When CHP Slows Down Traffic, It Has Good Reason


Dear Street Smart:

Several times while driving the freeways or highways through Ventura County, I have seen California Highway Patrol officers swerve across the lanes of traffic in an apparent attempt to slow down the drivers. We all slow down for a few miles before the officer shuts off his flashing light, speeds up and drives on.

Invariably, there is no accident or emergency up ahead, so what gives? Why do CHP officers slow down traffic and make us all late for no apparent reason?

Stacy Higgins

Silver Strand

Dear Reader:

According to longtime CHP dispatcher Claude Ball, who works at the Ventura office of the highway patrol, officers conduct a “traffic break” to give them room to safeguard freeways and highways from unsafe situations.


“We do it for Caltrans so they can fix a quick pothole,” he said. “Or sometimes we do it to pick up a dead animal.”

More often than not, it is nothing close to a car crash that calls for a traffic break, he said.

“Ninety-five percent of the time, it’s not a traffic accident,” Ball said. “It’s because there’s a traffic hazard in the road.”

Dear Street Smart:

My question is about the sequencing of the signals at Telephone Road and Wells Road in Ventura.

When northbound Wells has a left turn arrow, eastbound Telephone has a right turn arrow. When Wells goes to red, so does eastbound Telephone. The westbound side of Telephone turns green when a car is present and then the eastbound side of Telephone turns green again.

This seems to interrupt the flow of eastbound traffic from Telephone onto Wells.

Would it be possible to have the westbound light at Telephone follow both of the eastbound sequences?


It seems like the flow of traffic would be smoother if the two eastbound green lights were not separated by the lesser-used westbound light.

Bill Tocci


Dear Reader:

Guess what?

After about two minutes of checking his facts, Ventura’s top traffic engineer agreed with you. By the time you read this, alterations in the signal sequence already will have been made, said Nazir Lalani.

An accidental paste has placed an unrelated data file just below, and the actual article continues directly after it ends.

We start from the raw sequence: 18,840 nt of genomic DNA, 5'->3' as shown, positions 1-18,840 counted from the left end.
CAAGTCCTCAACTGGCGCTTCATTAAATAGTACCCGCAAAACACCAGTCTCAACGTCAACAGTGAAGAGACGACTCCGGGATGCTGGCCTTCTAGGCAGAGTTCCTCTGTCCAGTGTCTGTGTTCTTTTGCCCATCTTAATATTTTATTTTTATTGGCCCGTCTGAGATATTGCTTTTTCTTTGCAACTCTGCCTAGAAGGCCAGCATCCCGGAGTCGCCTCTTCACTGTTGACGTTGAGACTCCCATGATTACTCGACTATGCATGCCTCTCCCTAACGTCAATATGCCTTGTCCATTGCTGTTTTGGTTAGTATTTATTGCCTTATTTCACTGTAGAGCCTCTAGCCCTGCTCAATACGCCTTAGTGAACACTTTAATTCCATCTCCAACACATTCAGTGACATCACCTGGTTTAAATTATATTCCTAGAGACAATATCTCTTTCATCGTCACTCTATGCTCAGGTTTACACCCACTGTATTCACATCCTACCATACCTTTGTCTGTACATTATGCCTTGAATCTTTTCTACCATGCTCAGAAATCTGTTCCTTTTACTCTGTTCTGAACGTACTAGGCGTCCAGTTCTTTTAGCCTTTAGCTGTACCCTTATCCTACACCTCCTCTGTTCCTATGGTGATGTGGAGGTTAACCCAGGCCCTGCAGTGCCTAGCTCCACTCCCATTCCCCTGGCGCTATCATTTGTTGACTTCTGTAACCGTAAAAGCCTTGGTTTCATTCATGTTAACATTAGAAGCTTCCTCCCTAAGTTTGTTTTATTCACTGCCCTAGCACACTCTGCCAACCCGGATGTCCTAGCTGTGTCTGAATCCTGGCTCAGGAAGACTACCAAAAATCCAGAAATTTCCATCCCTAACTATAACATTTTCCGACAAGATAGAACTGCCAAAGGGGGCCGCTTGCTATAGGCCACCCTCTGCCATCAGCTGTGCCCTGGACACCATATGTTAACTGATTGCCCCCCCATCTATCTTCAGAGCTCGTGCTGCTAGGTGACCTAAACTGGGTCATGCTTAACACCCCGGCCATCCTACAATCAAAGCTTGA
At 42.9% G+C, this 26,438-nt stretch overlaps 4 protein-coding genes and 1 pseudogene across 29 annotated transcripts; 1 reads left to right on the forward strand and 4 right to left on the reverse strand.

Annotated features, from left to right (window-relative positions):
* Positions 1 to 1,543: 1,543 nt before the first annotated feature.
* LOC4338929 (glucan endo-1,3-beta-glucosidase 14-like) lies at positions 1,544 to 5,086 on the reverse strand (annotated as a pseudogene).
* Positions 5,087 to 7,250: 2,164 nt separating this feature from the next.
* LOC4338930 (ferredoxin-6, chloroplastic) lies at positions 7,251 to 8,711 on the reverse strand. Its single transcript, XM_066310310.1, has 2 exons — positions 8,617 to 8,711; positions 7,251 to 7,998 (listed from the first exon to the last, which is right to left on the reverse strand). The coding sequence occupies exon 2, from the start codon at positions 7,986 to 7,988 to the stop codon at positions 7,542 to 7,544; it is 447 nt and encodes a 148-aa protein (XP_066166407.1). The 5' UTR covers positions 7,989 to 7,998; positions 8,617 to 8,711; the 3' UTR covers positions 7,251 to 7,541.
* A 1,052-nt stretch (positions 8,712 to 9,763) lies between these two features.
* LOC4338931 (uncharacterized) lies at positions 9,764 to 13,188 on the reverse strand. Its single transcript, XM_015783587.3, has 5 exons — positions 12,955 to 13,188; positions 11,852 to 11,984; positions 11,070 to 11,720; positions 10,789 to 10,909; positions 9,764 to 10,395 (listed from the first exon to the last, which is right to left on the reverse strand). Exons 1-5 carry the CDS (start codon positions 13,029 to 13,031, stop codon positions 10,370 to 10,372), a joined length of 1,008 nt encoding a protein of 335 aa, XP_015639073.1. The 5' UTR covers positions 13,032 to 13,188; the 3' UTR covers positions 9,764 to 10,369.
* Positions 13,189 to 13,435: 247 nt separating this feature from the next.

“It’s not a big thing, but it might make life easier,” Lalani said.

As of last week, there is now a green arrow that turns to an amber arrow before changing to a green light, Lalani said.

The reason for the yellow arrow is to coordinate with the computers that operate the Caltrans-controlled intersections nearby. “Caltrans software requires that,” he said.

Lalani said he would like more such suggestions in the future. “People need to let us know, so we can make these changes,” he said.

Dear Street Smart:

The corner of Lynn Road and Mapleleaf Court in Thousand Oaks has me quite concerned.

The traffic along Lynn Road seems to be traveling at an excessive rate of speed. This, coupled with the visual obstacles one faces when trying to turn left onto westbound Lynn Road, makes it a potentially dangerous situation.


Can anything be done to reduce the speed on Lynn Road? Can the tree located on the island in the western side of Lynn Road be removed? Can a sign be put on Lynn Road for the cars traveling west alerting them that an intersection is ahead?

Some speed limit signs and some traffic speed enforcement seem to be warranted also.

Thanks for your attention in this matter.

Arlene Meyers


Dear Reader:

After hearing your concerns, Thousand Oaks traffic officials pledged to investigate the intersection more thoroughly to determine if any improvements are needed at Lynn Road and Mapleleaf Court.

But traffic analyst Jeff Knowles said that study would take several weeks to complete.

“All of those things might be possible, but typically when we get a request like this we visit the scene and determine what is appropriate,” he said.

“But there are very few typical intersections and we look at them on a case-by-case basis,” he said. “It depends on what the crew finds.”

As for slowing down traffic along Lynn Road, Sgt. Ken Bailey of the Ventura County Sheriff’s Department said his officers might launch extra patrols in the area.

“That’s a very minimum travel location,” he said. “But if it’s brought to our attention that there’s a specific problem, then we’ll address it through enhanced enforcement.”


Bailey invites anyone with traffic enforcement concerns to report it to traffic officers at 494-8271.

Write to Street Smart, The Times Ventura County Edition, 93 S. Chestnut St., Ventura 93001. You may enclose a simple sketch if it will help Street Smart understand your traffic questions. Or call our Sound Off Line, 653-7546. Whether writing or calling, include your full name, address, and day and evening phone numbers. No anonymous queries will be accepted, and letters are subject to editing.